An objection to SPR's review of the first film
I wish to complement you on your review of the lord of the rings. How ever I have found a number of your conclusions to be short sighted and in my humble opinion wrong. The Hobbits still have to make important decisions Frodo did not ask permission of Strider to leave and Strider did not give permission he simply reinforced a decision that Frodo had already made. Pippin and Mary decided to lead the orcs away from Frodo this was a heroic decision as they thought they were alone and more than likely going to die. The decisions that the Hobbits make through out the film are important and heroic even at the council and Rivendell Frodo made the decision to go, Sam made the decision to go, Pipin and Mary also made the decision to go. They knew what they were doing and the danger they were going into that it wasn't going to be just a walk in the park.
Your summation on the culture that Peter Jackson comes from is something that only someone who has never heard of New Zealand could say, we are (Yes I come from New Zealand) a multi cultural society, the native people in New Zealand are called Maori we live together in harmony, although I will admit there are a few problems that we are trying to sort through but I believe that of any country in the world NZ is one of the best if not the best when it comes to racial relations with an indigenous people. Because of our place in the pacific region we have multi pacific peoples living in NZ as well as a very strong Asian community through out NZ. The face paint that you mention as coming from Australia and NZ is so wrong that I laughed at your ignorance in this matter. The Maori of NZ did not paint their faces, the warriors of their people were tattooed with full face tattoos and the woman had what is called a 'moko' a tattoo under the lips to the chin.
You seem to be implying that any coloured people are treated as inferior and the white races are masters I personally find this degrading to all NZers. There is a culture in the USA that sees everything as a black or white issue very often, in general because of our country and our society that we have this is not true of us. I will be the first to admit that there are exceptions to this rule as with most types of rules.
Middle Earth is meant to be a myth of English history and as such I think that you are trying to place your own mores and culture on a English tale.
From the comments that you made I don't know if we even saw the same movie. Where I saw strength you saw weakness, where I saw a beautiful people you saw a white master race, where I saw a movie that kept remarkably close to the book in an exciting way you saw wasted time and yet with your next breath you condemn Peter Jackson for being to war like and not having enough poetry when today's culture supposedly doesn't have enough intelligence or patience to listen to it. It also seems to me that Peter tried to include the poetry and songs and culture of all the peoples in the visuals of there building and cities after all it is a movies something that we look at with our eyes.
These are just a few thoughts that I had while reading your review and since I am sure that you will be writing another one I hope that you can take some of the things that I have said even if you disagree.
-- Michael Housiaux
Sam Gamgee's Dream (Part Two): The long and winding road
by Sam Gamgee
click here for Part One
It wasa fine night, despite the cool, and the sky would be a fair black with plenty of stars. I sniffed the air and shivered, and lost some of the pain Rosey had left with me.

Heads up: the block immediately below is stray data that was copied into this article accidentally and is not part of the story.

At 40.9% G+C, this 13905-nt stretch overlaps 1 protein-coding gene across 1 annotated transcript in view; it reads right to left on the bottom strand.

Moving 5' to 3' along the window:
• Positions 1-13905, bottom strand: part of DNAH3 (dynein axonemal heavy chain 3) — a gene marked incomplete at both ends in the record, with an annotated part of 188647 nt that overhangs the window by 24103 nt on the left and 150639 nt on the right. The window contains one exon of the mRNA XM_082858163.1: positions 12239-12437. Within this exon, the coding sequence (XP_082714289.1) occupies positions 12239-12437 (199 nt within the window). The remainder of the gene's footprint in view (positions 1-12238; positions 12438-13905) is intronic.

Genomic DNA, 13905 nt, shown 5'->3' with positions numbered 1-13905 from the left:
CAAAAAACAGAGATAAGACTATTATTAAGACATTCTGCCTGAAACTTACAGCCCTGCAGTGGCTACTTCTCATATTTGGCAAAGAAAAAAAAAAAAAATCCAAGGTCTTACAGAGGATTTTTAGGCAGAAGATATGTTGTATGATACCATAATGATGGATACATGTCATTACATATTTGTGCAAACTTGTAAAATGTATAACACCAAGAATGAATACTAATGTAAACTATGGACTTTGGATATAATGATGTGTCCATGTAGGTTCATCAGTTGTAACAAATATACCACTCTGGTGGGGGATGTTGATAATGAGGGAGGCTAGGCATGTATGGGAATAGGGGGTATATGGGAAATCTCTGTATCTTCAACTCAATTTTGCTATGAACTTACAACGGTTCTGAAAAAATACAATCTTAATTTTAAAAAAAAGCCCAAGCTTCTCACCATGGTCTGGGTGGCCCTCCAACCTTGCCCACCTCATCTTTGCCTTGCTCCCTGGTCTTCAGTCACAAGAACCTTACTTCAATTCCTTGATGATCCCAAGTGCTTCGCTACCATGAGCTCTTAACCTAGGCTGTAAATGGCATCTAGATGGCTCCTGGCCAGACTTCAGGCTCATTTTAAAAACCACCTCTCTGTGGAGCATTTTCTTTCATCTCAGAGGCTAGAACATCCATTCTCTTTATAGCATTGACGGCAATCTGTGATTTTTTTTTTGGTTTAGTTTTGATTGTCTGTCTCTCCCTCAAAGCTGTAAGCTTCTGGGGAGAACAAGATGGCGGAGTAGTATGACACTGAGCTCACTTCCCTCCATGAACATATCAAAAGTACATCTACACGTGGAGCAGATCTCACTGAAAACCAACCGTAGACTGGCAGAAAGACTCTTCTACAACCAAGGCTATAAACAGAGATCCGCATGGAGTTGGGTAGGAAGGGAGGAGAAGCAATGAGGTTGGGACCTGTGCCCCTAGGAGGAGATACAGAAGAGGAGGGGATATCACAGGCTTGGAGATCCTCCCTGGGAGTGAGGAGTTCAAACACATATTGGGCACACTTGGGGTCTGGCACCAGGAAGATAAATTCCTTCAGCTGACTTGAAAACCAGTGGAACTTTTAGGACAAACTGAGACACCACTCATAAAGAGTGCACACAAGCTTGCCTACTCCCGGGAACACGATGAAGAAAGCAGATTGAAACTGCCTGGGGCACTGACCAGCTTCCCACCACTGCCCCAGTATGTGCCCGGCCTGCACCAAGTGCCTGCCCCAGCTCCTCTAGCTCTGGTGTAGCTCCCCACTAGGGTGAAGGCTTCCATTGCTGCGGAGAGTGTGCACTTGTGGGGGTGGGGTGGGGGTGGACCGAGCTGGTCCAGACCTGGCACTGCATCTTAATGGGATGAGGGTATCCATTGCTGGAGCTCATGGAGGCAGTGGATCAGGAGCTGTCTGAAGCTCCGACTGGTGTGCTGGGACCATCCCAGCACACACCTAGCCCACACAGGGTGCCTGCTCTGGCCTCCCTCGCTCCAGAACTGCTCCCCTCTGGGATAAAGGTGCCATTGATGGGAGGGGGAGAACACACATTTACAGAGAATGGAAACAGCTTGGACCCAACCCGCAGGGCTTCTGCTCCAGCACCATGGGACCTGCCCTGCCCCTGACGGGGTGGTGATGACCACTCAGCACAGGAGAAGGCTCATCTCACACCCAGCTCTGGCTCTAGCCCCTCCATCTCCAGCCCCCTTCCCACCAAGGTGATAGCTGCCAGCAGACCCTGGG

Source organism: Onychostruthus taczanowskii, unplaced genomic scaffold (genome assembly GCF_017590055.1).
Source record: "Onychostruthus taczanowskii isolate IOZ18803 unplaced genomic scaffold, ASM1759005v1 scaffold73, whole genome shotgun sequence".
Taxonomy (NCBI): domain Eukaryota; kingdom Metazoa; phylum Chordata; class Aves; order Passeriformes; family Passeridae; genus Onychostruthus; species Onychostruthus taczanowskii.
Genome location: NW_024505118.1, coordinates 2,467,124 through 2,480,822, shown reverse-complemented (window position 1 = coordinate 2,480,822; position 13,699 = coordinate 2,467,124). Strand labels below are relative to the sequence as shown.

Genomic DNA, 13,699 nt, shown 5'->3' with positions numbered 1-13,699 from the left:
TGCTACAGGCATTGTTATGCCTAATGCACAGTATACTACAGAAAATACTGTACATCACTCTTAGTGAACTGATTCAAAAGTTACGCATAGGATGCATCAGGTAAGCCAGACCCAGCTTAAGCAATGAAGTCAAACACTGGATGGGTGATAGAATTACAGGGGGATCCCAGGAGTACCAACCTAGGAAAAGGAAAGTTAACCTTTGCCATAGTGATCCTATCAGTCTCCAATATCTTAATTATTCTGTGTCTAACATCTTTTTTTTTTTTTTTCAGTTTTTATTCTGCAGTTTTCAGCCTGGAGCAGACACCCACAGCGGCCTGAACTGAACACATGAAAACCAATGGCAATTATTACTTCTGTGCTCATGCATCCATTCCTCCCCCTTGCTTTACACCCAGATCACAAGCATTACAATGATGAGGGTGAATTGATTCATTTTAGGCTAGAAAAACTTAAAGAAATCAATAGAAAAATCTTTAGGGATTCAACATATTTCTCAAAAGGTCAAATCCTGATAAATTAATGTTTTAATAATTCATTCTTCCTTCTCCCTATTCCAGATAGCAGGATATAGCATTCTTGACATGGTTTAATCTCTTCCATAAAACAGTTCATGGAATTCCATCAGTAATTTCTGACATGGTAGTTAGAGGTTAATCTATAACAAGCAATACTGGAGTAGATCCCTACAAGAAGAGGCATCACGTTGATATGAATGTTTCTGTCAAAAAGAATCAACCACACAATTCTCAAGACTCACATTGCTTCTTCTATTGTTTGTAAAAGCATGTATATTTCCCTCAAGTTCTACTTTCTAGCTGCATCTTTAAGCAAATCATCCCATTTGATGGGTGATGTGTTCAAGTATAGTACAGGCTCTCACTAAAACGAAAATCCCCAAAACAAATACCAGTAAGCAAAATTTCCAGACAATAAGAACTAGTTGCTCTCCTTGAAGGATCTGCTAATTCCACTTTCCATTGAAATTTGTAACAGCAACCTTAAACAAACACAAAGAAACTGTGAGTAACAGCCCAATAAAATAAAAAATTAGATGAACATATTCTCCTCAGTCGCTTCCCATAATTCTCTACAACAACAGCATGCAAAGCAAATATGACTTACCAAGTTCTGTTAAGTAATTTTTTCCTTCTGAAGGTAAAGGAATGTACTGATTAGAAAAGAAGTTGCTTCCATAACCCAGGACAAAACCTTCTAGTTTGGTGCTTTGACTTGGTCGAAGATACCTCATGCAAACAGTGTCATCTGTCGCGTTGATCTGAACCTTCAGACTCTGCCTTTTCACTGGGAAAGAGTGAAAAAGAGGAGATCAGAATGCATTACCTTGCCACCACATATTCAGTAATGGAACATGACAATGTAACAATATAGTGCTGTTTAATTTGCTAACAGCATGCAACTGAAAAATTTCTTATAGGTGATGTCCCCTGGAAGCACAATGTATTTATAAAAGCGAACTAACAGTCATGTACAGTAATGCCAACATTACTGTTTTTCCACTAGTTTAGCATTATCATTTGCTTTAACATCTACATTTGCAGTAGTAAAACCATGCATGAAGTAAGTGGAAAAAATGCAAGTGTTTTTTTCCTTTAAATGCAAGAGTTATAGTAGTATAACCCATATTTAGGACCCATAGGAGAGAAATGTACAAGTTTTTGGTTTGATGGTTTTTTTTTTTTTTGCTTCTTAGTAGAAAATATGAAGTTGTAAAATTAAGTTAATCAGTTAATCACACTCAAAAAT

"Off again on the road and with elves,'' I said. "You know that's something I've wanted since -- well, since Mr. Frodo's went off on those ships. If only he were back and Mr. Gandalf with him. Then I'd call this a very fair night indeed.''
And then it came to me. I don't remember exactly if I remembered it from some old day with Mr. Bilbo or Frodo, or made it up on the spot like I did some silly troll songs in the Green Dragon Inn.
The Road goes ever on and on
Down from the door where it began,
Now far ahead the Road has gone,
And I must follow, if I can,
Pursuing it with eager feet,
Until it joins some larger way,
Where many paths and errands meet,
And whither then? I cannot say.
"I can't say as I like the sound of that, Mr. Sam,'' Sancho told me. "It sounds way too much like an adventure for my tastes.''
"It's only a song,'' I said, though knew it was more, it was something from that other time, as if I was walking back through the years, not just to the time when Mr. Bilbo had his party, but through all the ages before that, when Hobbits -- as Gandalf said -- came from the east to settle over the Brandywine, and before maybe there were hobbits at all, when mountains were young and Ents like Mr. Pippin's Tree Beard walked all over these woods and the old woods and the woods that no longer grew up north.
"We must go,'' the elf said.
"Yes,'' I said, and followed behind, going around the garden and down the sloping path. We jumped over a low place in the hedge at the bottom and took to the meadows, passing into the growing night like wraiths.
At the bottom of the hill on its western side, we came to the gate. It opened onto a narrow lane. Here, we stopped. The straps to my bag cut into my shoulder, reminding me all too painfully of those days in Ithian with Frodo -- and Stinker. A sudden pang struck me as I recalled the conies we'd eaten there in those gentle woods. With the sunlight gone now and the stars twinkling over head, it felt almost as if I could shut my eyes and go back to that time or any other time I chose.
For one painful moment, I wanted to see old Mr. Frodo's face again, stirring from sleep as I shook him, and see the grateful look in his eyes when I told him about the rabbit's.
"Hullo Sam!'' he said to me. "Not resting? Is anything wrong? What's the time?''